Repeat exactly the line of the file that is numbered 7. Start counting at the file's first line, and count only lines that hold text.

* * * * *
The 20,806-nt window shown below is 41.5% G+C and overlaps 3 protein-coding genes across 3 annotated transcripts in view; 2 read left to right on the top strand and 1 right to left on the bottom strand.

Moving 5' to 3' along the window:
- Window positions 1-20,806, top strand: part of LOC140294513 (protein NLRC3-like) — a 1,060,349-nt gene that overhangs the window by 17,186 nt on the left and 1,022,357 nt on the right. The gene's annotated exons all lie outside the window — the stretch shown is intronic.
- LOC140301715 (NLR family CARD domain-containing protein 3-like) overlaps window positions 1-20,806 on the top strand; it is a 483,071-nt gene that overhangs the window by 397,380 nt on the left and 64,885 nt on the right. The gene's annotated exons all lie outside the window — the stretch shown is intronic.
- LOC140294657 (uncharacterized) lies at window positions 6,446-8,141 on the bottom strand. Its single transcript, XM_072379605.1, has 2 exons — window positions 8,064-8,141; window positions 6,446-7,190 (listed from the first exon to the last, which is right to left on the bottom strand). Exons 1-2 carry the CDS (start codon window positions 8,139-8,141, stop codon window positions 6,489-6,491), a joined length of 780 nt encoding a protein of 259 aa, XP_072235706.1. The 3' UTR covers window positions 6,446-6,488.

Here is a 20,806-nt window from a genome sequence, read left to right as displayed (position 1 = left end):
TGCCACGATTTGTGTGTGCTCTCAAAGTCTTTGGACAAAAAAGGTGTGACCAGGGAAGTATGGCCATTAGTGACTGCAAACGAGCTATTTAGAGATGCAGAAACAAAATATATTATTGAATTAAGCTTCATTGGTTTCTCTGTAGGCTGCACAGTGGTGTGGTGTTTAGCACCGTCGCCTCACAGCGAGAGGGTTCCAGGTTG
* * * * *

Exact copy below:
TGCCACGATTTGTGTGTGCTCTCAAAGTCTTTGGACAAAAAAGGTGTGACCAGGGAAGTATGGCCATTAGTGACTGCAAACGAGCTATTTAGAGATGCAGAAACAAAATATATTATTGAATTAAGCTTCATTGGTTTCTCTGTAGGCTGCACAGTGGTGTGGTGTTTAGCACCGTCGCCTCACAGCGAGAGGGTTCCAGGTTG